Whigham, Georgia has an annual rattlesnake roundup” but this year will be the last rattlesnake roundup to take place in Georgia.
Once a popular annual event in the Midwest and Southern US since the 1930s, Rattlesnake Roundups are now thankfully on their way to obsolete as public outcry and declining rattlesnake populations, brought it the attention it deserves. Now many of these events have taken the “roundup” out and turned to more educational humane festivals without mass slaughter. Texas, however, continues the tradition with Sweetwater, Texas hosting the World’s Largest Rattlesnake Round-Up. Reported in the San Antonio Express-News, the 2018 event bagged “8,500 pounds of rattlesnakes; last year’s event brought in a record-breaking 24,626 pounds of snakes”.
I learned that “gassing” is commonly used by Texas hunters to get rattlesnakes out of burrows; Texas is one of the last states where this hunting method is still legal. The practice involves pouring gasoline, ammonia, or other toxic substances down burrows so that the dazed snakes emerge and can be caught more easily—now that requires real hunting skill! And twenty or so endangered species and other burrow-dwelling creatures in Texas suffer from this indiscriminate practice. At least twenty-nine states have banned its practice. Since 2014, petitions have been submitted to Texas Parks and Wildlife Department to ban gassing, however to my knowledge, although various state working groups have convened to assess the ban, no action has yet been taken and it remains legal here.
Fascinating to me is that we may be witnessing the evolutionary process taking place on rattles of some populations—lack of natural ground predators or intense harvesting pressure could lead to loss of rattles. Living on Isla Santa Catalina in the Gulf of California is a very rare and aptly named Santa Catalina rattlesnake. It is the only rattlesnake in the world without rattles. Current scientific evidence supports that because this species has lived for millennia without ground predators where the need for this effective warning system is unnecessary, the species has lost it rattle.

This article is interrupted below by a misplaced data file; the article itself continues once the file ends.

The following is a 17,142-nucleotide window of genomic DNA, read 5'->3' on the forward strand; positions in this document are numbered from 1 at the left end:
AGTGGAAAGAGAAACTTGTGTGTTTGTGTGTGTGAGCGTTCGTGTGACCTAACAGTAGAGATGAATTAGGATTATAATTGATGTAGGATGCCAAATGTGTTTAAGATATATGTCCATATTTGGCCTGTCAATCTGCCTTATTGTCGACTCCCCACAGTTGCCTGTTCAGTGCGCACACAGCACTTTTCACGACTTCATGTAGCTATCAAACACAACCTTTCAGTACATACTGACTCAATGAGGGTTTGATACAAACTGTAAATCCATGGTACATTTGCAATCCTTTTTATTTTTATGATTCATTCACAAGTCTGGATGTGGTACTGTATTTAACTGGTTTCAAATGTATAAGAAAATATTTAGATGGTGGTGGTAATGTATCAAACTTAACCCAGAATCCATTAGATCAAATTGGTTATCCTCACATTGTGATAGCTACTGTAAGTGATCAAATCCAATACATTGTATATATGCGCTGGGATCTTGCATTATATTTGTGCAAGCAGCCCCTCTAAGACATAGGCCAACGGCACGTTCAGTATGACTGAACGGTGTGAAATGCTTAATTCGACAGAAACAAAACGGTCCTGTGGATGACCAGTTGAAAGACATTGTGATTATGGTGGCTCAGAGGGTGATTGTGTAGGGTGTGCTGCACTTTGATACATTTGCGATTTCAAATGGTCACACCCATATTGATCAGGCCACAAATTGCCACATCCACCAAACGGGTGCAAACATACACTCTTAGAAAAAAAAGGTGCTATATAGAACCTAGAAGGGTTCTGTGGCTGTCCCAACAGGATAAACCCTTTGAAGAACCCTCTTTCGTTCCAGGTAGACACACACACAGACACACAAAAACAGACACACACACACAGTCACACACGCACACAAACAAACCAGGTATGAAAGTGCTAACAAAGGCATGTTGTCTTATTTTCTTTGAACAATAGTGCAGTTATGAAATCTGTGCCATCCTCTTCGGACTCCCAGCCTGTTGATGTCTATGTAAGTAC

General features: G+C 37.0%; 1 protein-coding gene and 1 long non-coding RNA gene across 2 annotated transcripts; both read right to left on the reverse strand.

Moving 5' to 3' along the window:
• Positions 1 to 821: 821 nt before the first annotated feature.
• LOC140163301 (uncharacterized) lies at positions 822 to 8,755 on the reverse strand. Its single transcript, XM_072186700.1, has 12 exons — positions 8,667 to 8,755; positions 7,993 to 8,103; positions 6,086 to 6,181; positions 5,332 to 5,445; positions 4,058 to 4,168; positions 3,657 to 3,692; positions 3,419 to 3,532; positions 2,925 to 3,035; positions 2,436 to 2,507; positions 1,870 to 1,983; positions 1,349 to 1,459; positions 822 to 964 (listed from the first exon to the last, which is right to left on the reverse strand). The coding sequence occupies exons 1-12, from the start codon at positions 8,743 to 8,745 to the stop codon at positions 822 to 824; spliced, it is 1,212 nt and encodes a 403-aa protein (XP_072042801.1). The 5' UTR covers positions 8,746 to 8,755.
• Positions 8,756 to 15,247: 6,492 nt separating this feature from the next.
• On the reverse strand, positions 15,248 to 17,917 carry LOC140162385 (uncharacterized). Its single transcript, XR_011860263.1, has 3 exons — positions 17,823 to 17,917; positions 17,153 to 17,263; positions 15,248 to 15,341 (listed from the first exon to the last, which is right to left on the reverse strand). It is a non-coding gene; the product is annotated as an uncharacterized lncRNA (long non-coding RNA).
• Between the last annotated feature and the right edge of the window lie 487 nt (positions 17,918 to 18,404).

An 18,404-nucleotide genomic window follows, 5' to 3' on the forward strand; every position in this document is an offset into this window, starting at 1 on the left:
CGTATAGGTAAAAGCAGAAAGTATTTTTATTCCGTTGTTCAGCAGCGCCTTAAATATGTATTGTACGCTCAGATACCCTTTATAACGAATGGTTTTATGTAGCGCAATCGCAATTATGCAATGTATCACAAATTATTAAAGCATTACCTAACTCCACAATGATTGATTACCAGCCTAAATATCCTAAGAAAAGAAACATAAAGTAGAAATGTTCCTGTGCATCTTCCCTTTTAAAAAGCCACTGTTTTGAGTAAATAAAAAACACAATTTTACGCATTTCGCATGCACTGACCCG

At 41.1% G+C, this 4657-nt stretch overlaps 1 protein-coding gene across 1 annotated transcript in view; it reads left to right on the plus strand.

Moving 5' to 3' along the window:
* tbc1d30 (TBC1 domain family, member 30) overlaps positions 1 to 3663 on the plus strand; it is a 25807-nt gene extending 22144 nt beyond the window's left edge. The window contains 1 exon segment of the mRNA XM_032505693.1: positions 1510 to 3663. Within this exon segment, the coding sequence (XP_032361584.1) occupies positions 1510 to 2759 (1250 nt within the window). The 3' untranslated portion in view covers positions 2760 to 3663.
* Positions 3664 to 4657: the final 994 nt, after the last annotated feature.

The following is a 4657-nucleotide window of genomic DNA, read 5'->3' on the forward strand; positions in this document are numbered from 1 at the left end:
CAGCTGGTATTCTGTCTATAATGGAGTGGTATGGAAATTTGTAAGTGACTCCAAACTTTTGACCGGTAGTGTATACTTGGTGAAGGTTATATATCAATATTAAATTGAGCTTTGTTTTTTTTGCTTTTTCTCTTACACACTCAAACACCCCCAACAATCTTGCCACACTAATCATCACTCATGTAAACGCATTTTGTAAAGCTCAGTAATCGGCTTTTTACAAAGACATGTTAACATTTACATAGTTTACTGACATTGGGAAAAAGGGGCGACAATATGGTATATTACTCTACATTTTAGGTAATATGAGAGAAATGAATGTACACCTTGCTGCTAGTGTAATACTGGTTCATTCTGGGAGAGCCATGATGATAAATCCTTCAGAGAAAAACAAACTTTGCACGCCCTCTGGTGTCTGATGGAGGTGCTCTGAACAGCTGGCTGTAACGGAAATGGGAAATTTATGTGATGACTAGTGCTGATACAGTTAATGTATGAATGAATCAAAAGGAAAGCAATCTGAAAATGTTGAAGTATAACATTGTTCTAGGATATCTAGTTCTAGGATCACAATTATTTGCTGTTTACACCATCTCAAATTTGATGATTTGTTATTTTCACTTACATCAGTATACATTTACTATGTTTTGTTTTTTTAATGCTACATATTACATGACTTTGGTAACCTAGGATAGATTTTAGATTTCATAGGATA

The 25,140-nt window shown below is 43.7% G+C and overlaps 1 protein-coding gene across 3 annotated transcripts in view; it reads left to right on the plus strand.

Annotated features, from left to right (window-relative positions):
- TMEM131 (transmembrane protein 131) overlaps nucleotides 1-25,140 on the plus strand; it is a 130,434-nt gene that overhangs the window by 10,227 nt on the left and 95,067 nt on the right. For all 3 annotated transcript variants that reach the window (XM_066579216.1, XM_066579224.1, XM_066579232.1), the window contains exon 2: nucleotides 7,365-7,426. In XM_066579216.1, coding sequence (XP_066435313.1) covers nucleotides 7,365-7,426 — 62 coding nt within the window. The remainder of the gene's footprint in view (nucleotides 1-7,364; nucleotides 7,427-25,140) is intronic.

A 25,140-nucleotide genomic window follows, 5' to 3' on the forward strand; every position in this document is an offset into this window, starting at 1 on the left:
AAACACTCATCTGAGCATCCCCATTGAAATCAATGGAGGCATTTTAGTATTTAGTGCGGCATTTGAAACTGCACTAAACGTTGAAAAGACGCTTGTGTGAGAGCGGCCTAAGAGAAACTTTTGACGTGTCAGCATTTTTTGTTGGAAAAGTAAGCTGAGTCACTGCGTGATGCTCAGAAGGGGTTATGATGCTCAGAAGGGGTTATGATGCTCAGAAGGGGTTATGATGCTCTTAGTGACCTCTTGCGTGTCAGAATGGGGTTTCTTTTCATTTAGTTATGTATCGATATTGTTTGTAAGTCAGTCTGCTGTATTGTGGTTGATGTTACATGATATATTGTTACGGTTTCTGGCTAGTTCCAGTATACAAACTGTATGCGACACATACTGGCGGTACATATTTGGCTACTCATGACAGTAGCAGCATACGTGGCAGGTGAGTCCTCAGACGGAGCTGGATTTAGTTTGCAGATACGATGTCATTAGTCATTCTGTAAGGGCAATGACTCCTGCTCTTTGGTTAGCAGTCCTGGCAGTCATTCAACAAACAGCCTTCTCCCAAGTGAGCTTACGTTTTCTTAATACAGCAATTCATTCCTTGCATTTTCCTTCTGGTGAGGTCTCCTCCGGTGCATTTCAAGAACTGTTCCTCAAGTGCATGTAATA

Further north in the Black Hills of South Dakota where the prairie rattlesnake dwells, in recent years, naturalists have noticed more frequent occurrences of these snakes without rattles—only a curly-Q-like pig tail at the end where a rattle should be. It is a genetic defect that gets passed down to the progeny of those individuals who survive and reproduce; those who can’t rattle are not as easily detected by hunters and may have a higher survival rate than those who alert potential predators—here I am! Owner of a licensed rattlesnake removal service for Arizona Game and Fish Department, Steve Reaves, reported in the news that “Less and less rattlesnakes are rattling” and that “through killing the ones that do rattle, we’ve created a rattlesnake that doesn’t tend to rattle so much”. Although evidence is growing, to my knowledge, there is not yet scientific study to support the theory. As author of the Arizona article, Corey Rangel comments, “…the only thing worse than hearing a nearby rattlesnake is not hearing it at all.”
While conducting a shorebird survey at Bryan Beach back in October, our former GCBO intern, Amelia Grider, and I were meandering through wrack (washed up driftwood and seaweed debris) along the beach-dune interface. We were taken by surprise when the driftwood Amelia was stepping across began to move and we quickly realized it was a 4-foot diamondback rattlesnake! The snake quite casually moved away from us and into a back thicket of driftwood. The snake showed absolutely no aggression, even as I followed snapping photos.
There are 36 species of rattlesnakes and they are all native to the Americas with Texas and Arizona hosting the highest number. Most are considered non-aggressive and will warn you if you step too close—they don’t want to waste their venom on something they cannot eat. So, if you run across one of these beautiful creatures, I hope you will feel fortunate for the observation and that both of you leave in peace—in opposite directions.
Robin Bjork is an Avian Conservation Biologist at the Gulf Coast Bird Observatory. The GCBO is a non-profit organization dedicated to saving the birds and their habitats along the entire Gulf Coast, and beyond into their Central and South America wintering grounds.